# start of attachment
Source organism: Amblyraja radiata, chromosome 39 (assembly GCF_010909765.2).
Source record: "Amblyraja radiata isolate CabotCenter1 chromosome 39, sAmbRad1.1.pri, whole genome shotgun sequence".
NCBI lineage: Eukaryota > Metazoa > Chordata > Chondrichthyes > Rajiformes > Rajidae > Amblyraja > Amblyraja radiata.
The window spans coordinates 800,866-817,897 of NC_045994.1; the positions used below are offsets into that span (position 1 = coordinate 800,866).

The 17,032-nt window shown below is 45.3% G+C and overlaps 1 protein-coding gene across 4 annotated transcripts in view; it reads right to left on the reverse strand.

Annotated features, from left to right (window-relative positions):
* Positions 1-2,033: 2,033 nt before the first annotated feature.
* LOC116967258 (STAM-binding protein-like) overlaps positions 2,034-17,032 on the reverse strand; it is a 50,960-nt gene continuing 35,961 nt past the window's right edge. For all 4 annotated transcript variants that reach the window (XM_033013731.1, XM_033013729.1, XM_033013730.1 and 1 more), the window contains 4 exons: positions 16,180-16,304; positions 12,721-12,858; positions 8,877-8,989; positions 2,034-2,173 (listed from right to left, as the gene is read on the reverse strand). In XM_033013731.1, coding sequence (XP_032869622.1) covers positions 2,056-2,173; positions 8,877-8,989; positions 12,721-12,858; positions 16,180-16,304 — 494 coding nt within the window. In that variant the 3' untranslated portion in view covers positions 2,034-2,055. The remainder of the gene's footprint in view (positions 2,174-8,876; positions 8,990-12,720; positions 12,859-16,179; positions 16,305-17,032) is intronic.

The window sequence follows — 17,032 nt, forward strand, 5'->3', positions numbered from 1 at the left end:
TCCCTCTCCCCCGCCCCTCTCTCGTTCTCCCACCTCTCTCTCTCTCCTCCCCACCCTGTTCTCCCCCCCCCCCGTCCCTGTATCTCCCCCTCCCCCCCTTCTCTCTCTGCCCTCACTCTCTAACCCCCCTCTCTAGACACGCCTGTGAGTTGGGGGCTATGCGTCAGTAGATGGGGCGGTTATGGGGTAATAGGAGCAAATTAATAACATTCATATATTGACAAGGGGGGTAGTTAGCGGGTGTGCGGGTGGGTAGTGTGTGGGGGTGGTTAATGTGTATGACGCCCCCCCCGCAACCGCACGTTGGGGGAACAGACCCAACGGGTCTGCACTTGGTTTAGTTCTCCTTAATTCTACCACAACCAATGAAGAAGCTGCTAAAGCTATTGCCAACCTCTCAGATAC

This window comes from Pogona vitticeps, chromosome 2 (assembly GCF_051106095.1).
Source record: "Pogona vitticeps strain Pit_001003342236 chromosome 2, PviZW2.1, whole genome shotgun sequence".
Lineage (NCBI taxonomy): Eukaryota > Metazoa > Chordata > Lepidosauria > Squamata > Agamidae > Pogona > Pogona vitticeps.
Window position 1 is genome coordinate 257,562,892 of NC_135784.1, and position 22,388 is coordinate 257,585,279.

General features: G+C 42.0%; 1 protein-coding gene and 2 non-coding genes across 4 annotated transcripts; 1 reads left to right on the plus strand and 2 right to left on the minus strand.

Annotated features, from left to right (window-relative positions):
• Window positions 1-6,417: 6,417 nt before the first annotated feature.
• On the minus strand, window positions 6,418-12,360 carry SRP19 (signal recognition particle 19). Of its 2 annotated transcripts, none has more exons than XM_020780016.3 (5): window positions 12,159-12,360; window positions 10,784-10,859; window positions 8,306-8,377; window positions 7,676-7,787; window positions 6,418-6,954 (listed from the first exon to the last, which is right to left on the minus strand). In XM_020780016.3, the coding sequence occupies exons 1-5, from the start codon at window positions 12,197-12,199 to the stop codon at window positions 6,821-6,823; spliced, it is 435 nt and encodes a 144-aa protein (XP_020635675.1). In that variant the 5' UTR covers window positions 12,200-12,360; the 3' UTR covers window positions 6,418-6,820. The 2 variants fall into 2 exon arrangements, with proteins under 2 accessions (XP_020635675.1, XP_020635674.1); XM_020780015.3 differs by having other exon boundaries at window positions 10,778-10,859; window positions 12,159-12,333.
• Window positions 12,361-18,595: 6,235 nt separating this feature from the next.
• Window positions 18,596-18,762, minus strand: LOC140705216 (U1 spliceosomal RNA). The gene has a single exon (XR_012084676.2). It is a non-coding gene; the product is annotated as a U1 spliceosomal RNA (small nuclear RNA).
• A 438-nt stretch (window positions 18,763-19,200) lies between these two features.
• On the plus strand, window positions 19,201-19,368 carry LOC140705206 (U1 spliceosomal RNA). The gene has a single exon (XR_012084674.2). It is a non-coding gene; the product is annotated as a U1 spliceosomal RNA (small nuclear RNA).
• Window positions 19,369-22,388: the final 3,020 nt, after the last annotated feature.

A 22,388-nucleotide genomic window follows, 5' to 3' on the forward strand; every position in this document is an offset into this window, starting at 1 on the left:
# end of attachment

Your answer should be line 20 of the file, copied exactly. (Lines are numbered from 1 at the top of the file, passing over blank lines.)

• Window positions 18,596-18,762, minus strand: LOC140705216 (U1 spliceosomal RNA). The gene has a single exon (XR_012084676.2). It is a non-coding gene; the product is annotated as a U1 spliceosomal RNA (small nuclear RNA).